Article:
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Old 01-01-2012, 11:30 AM
 
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Originally Posted by nana053 View Post
Invented spelling is the beginning stage of spelling. Kids do eventually learn to spell correctly *and* used properly, kids are encouraged to look up correct spellings on the word wall and in the dictionary after their writing is flowing.

Invented Spelling and Spelling Development | Reading Topics A-Z | Reading Rockets



Unfortunately for me, my granddaughter is still in the transitional stage at 9 because she wants to write quickly and really does not want to stop and look up a word. She often *thinks* she knows how to spell things and spells them the way she hears them which isn't very accurate. Her daddy is still a bad speller too. I was always a good speller, but I read a lot of books. Neither my son nor my granddaughter enjoys reading that much.

What I see happening with my students is that they seem to be stuck in the transitional stage. I don't see most of them learning standard spelling before they leave school, either dropping out or graduating. In our district, it's almost as if it takes two years of school to achieve one year of growth. Otherwise, why would our tenth-graders typically read at a fifth-grade level?

I don't think that they are five years behind. Rather I think that they start out behind, due to the reasons commonly associated with poverty, and they only progress half as quickly. Some of the smarter kids pick things up quickly, so that they are about on grade level by the end of high school. But most of the students fail the state English exam in the tenth grade, so that about half of the juniors are in remediation for English 2 while they are enrolled in English 3. Some of them will never pass the test after 10 or more attempts. They seem to be intelligent, but their language development was delayed from the start and never catches up before time runs out.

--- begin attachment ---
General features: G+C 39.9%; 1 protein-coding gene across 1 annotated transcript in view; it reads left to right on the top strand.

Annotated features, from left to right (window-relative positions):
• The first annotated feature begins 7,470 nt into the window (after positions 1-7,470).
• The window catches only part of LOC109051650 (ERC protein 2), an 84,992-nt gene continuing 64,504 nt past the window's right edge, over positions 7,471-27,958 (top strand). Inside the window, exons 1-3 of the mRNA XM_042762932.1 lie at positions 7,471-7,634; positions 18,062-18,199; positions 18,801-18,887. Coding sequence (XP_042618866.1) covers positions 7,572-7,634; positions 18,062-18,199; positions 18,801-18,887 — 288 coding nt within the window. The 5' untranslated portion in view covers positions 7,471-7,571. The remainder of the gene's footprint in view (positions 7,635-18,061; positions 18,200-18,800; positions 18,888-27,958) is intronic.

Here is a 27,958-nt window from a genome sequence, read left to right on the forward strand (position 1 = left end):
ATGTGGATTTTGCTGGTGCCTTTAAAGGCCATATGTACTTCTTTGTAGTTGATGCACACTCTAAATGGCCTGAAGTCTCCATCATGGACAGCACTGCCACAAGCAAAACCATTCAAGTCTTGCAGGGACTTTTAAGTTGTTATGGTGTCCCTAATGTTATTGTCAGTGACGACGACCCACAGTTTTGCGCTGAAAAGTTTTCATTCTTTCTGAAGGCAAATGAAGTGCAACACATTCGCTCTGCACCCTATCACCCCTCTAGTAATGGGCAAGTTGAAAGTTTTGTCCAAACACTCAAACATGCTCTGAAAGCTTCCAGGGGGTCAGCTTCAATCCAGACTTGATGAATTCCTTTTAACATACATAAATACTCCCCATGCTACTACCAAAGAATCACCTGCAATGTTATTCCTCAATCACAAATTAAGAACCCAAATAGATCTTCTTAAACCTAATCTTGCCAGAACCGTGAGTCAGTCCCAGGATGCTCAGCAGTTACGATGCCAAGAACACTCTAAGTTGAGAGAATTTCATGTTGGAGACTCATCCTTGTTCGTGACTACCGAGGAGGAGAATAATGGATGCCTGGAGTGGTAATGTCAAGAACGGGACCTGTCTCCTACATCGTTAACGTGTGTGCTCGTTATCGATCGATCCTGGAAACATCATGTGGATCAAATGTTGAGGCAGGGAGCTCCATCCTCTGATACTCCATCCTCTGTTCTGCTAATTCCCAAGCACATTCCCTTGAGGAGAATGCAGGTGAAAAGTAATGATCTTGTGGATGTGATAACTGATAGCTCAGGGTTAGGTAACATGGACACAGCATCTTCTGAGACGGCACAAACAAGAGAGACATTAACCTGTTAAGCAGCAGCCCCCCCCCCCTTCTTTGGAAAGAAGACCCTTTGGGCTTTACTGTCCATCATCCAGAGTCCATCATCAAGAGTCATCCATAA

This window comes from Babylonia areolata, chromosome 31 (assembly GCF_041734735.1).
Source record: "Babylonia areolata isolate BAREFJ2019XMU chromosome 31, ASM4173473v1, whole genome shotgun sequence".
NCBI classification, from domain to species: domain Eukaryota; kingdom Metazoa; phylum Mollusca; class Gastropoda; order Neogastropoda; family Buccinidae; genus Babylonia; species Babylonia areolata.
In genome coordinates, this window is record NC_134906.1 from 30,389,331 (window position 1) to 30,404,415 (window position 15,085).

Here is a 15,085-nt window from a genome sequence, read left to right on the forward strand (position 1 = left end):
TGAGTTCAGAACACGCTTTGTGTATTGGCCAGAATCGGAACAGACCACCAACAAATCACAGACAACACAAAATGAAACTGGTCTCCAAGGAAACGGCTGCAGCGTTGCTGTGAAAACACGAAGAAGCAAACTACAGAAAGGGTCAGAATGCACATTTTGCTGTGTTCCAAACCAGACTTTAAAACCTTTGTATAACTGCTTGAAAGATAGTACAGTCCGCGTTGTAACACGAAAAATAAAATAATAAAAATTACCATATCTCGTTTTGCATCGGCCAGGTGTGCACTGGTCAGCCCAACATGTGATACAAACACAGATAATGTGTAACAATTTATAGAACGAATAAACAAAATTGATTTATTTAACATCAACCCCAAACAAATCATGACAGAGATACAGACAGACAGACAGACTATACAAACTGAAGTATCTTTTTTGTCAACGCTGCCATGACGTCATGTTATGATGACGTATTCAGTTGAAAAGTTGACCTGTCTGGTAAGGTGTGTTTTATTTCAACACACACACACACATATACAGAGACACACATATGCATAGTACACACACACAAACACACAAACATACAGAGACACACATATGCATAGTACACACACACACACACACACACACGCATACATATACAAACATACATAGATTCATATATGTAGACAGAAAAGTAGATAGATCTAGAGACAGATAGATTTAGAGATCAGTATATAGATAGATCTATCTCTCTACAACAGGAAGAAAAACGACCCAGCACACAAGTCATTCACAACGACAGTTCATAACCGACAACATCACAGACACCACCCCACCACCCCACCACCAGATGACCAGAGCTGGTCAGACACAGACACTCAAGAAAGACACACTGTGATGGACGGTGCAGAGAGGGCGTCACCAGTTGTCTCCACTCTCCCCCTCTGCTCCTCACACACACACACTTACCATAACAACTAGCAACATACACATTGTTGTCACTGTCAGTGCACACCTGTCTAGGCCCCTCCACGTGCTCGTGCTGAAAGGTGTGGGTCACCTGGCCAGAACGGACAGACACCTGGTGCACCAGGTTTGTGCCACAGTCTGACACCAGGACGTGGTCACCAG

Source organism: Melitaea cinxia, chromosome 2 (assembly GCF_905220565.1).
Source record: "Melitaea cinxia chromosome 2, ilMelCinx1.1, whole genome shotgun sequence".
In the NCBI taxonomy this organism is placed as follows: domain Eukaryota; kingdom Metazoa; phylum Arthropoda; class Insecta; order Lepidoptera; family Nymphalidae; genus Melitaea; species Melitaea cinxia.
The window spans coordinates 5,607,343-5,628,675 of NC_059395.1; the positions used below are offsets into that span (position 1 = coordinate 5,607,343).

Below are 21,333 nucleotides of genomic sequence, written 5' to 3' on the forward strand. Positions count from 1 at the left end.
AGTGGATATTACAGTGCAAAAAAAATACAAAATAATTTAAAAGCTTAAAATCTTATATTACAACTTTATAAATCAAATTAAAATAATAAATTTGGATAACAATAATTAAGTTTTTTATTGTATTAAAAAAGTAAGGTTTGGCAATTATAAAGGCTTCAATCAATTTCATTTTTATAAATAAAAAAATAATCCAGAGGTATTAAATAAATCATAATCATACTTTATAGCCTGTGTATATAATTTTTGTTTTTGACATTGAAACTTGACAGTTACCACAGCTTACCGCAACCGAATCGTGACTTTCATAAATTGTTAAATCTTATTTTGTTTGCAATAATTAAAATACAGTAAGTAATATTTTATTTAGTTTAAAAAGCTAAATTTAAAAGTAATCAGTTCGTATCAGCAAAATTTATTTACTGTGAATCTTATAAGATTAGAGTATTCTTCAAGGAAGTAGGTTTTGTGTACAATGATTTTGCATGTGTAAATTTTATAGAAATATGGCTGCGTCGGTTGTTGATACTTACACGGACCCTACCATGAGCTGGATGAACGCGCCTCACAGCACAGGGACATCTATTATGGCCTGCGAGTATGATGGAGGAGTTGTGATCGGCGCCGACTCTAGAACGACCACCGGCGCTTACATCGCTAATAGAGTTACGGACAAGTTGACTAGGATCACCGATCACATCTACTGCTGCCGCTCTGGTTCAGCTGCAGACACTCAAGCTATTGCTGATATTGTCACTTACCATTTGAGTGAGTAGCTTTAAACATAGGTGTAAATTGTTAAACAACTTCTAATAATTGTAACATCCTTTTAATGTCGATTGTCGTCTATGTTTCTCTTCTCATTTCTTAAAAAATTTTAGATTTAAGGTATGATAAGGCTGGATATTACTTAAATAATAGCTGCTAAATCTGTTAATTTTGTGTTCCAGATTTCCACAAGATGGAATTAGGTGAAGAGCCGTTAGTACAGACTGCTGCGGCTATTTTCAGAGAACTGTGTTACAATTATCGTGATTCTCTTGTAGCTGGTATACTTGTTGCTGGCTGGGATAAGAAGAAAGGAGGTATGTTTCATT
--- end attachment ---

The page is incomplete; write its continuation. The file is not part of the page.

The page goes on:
Our state does not have any early childhood education other than Head Start, and that doesn't use certified teachers. Our lawmakers don't seem to understand that money spent on the front end will save us money in the long run with a better-educated populace who can work higher-paying jobs that will allow young people to become taxpayers rather than welfare recipients or inmates. It's a case of being pennywise and pound-foolish.
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Old 01-01-2012, 11:32 AM
 
Location: GOVERNMENT of TRAITORS & NAZIS
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Quote:
Originally Posted by Fleur66 View Post
To OP...if the curriculum is full of wholes though, why don't organizations like the NEA, or local teaching organizations speak out against them?





My point is though that if the output from the school is full of holes, how can children from higher poverty environments learn if there is no one at home to fill in the holes.
Most organizations have come out against programs and curricula that treats every student as a clone. Many teachers and critics would love to see standardized testing discontinued as an evaluation tool for student progress. When all we do is teach to the test, can learning really happen?
We no longer teach problem solving or creativity. In fact as teachers we are suppose to teach there is only one right answer and ONE way to get that answer because when students have to show their work on standardized tests, it has to align with the standard..

Just as there are exceptions to the poverty trap--students who make it despite the problems--society needs to develop environments where students want to learn and can do so without fear.